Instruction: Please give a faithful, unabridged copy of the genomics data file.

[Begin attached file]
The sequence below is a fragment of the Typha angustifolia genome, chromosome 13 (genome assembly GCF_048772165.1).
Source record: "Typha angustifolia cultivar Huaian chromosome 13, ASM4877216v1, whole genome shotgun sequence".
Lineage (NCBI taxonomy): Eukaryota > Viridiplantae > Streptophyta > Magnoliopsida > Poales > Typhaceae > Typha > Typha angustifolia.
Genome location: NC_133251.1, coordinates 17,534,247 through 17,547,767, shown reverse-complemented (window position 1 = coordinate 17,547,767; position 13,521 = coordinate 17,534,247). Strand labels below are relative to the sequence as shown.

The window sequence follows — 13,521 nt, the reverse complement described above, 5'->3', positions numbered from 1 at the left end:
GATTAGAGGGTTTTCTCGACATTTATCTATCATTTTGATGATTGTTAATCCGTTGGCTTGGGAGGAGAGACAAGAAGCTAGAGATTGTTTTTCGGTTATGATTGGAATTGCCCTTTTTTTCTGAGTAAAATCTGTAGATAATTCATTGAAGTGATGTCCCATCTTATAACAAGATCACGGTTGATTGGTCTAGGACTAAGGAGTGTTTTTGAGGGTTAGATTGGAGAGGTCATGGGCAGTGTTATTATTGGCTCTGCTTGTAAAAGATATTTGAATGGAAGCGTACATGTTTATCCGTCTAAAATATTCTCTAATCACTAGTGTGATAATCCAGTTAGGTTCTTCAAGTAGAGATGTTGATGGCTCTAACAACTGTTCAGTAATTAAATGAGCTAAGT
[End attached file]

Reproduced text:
The sequence below is a fragment of the Typha angustifolia genome, chromosome 13 (genome assembly GCF_048772165.1).
Source record: "Typha angustifolia cultivar Huaian chromosome 13, ASM4877216v1, whole genome shotgun sequence".
Lineage (NCBI taxonomy): Eukaryota > Viridiplantae > Streptophyta > Magnoliopsida > Poales > Typhaceae > Typha > Typha angustifolia.
Genome location: NC_133251.1, coordinates 17,534,247 through 17,547,767, shown reverse-complemented (window position 1 = coordinate 17,547,767; position 13,521 = coordinate 17,534,247). Strand labels below are relative to the sequence as shown.

The window sequence follows — 13,521 nt, the reverse complement described above, 5'->3', positions numbered from 1 at the left end:
GATTAGAGGGTTTTCTCGACATTTATCTATCATTTTGATGATTGTTAATCCGTTGGCTTGGGAGGAGAGACAAGAAGCTAGAGATTGTTTTTCGGTTATGATTGGAATTGCCCTTTTTTTCTGAGTAAAATCTGTAGATAATTCATTGAAGTGATGTCCCATCTTATAACAAGATCACGGTTGATTGGTCTAGGACTAAGGAGTGTTTTTGAGGGTTAGATTGGAGAGGTCATGGGCAGTGTTATTATTGGCTCTGCTTGTAAAAGATATTTGAATGGAAGCGTACATGTTTATCCGTCTAAAATATTCTCTAATCACTAGTGTGATAATCCAGTTAGGTTCTTCAAGTAGAGATGTTGATGGCTCTAACAACTGTTCAGTAATTAAATGAGCTAAGT